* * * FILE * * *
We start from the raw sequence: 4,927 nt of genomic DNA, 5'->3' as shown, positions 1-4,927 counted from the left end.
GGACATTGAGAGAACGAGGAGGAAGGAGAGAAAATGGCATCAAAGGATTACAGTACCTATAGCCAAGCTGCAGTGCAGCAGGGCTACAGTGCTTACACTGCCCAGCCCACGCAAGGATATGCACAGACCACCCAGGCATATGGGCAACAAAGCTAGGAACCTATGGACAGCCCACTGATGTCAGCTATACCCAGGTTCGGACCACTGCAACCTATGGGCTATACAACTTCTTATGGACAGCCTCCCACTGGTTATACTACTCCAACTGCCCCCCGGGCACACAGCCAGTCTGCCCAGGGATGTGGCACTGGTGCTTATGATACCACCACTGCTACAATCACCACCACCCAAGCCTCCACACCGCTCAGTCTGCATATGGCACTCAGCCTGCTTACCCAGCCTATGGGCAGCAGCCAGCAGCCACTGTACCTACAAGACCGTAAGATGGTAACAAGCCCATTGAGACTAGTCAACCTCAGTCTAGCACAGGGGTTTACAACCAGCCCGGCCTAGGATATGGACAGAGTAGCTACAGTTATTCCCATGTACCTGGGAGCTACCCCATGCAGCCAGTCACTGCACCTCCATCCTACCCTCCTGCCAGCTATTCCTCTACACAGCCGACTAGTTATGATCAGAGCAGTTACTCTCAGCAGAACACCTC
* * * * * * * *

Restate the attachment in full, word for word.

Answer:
We start from the raw sequence: 4,927 nt of genomic DNA, 5'->3' as shown, positions 1-4,927 counted from the left end.
GGACATTGAGAGAACGAGGAGGAAGGAGAGAAAATGGCATCAAAGGATTACAGTACCTATAGCCAAGCTGCAGTGCAGCAGGGCTACAGTGCTTACACTGCCCAGCCCACGCAAGGATATGCACAGACCACCCAGGCATATGGGCAACAAAGCTAGGAACCTATGGACAGCCCACTGATGTCAGCTATACCCAGGTTCGGACCACTGCAACCTATGGGCTATACAACTTCTTATGGACAGCCTCCCACTGGTTATACTACTCCAACTGCCCCCCGGGCACACAGCCAGTCTGCCCAGGGATGTGGCACTGGTGCTTATGATACCACCACTGCTACAATCACCACCACCCAAGCCTCCACACCGCTCAGTCTGCATATGGCACTCAGCCTGCTTACCCAGCCTATGGGCAGCAGCCAGCAGCCACTGTACCTACAAGACCGTAAGATGGTAACAAGCCCATTGAGACTAGTCAACCTCAGTCTAGCACAGGGGTTTACAACCAGCCCGGCCTAGGATATGGACAGAGTAGCTACAGTTATTCCCATGTACCTGGGAGCTACCCCATGCAGCCAGTCACTGCACCTCCATCCTACCCTCCTGCCAGCTATTCCTCTACACAGCCGACTAGTTATGATCAGAGCAGTTACTCTCAGCAGAACACCTC